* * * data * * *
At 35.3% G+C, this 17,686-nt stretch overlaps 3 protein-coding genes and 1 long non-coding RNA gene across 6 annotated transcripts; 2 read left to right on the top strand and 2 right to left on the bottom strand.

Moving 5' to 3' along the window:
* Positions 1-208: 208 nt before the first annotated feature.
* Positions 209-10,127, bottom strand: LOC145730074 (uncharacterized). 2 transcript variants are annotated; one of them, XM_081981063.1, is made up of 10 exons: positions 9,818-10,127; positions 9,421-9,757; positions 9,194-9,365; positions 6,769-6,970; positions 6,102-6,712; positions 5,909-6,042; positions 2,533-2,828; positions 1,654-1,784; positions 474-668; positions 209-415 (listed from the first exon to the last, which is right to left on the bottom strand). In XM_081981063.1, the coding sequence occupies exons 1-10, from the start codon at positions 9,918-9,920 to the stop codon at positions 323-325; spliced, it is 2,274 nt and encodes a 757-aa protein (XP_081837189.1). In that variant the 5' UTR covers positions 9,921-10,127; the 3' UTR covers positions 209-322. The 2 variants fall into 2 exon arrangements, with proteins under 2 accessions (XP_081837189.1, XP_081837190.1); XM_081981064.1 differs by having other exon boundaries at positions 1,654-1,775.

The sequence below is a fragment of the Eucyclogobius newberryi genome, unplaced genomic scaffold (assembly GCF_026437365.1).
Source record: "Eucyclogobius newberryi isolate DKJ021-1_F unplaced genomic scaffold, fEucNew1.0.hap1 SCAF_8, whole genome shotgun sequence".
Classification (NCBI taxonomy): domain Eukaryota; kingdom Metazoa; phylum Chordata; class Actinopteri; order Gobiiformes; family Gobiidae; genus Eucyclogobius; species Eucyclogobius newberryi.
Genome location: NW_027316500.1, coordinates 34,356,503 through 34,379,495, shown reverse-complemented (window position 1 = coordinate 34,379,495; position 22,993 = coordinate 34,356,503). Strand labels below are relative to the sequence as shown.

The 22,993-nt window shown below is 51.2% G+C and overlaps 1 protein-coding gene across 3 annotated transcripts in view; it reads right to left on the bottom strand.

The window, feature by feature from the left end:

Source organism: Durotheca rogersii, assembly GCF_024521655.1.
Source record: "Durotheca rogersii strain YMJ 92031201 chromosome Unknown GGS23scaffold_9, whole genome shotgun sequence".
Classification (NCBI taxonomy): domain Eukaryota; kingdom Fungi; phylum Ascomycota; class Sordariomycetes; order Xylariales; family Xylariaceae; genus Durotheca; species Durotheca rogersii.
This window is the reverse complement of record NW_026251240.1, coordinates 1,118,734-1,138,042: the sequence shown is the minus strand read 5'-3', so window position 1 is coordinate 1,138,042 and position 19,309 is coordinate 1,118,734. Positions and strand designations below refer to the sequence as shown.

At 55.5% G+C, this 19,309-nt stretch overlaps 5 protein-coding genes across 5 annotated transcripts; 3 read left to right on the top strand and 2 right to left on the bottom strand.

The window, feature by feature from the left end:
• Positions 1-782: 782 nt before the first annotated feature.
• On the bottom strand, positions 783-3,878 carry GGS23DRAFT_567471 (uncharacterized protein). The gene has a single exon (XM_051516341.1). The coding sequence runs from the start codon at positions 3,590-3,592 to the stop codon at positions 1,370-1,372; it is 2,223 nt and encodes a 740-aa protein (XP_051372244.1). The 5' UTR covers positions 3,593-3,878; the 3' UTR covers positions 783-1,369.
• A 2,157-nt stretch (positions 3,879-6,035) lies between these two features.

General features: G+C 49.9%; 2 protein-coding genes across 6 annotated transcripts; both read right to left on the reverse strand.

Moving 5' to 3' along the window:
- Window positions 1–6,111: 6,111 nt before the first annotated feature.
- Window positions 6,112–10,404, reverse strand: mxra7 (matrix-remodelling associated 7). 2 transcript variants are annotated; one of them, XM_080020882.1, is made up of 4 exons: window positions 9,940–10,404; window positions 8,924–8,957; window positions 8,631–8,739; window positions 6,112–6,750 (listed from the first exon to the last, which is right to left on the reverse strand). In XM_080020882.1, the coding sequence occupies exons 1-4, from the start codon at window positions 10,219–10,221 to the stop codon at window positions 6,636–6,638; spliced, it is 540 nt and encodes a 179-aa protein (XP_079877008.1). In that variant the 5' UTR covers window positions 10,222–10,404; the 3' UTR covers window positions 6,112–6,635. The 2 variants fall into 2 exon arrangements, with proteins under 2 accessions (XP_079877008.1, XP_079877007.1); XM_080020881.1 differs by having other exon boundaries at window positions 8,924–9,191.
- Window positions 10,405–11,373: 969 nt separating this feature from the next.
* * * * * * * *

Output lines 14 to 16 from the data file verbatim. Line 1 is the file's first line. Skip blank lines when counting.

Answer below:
This window is the reverse complement of record NW_026251240.1, coordinates 1,118,734-1,138,042: the sequence shown is the minus strand read 5'-3', so window position 1 is coordinate 1,138,042 and position 19,309 is coordinate 1,118,734. Positions and strand designations below refer to the sequence as shown.

At 55.5% G+C, this 19,309-nt stretch overlaps 5 protein-coding genes across 5 annotated transcripts; 3 read left to right on the top strand and 2 right to left on the bottom strand.

The window, feature by feature from the left end: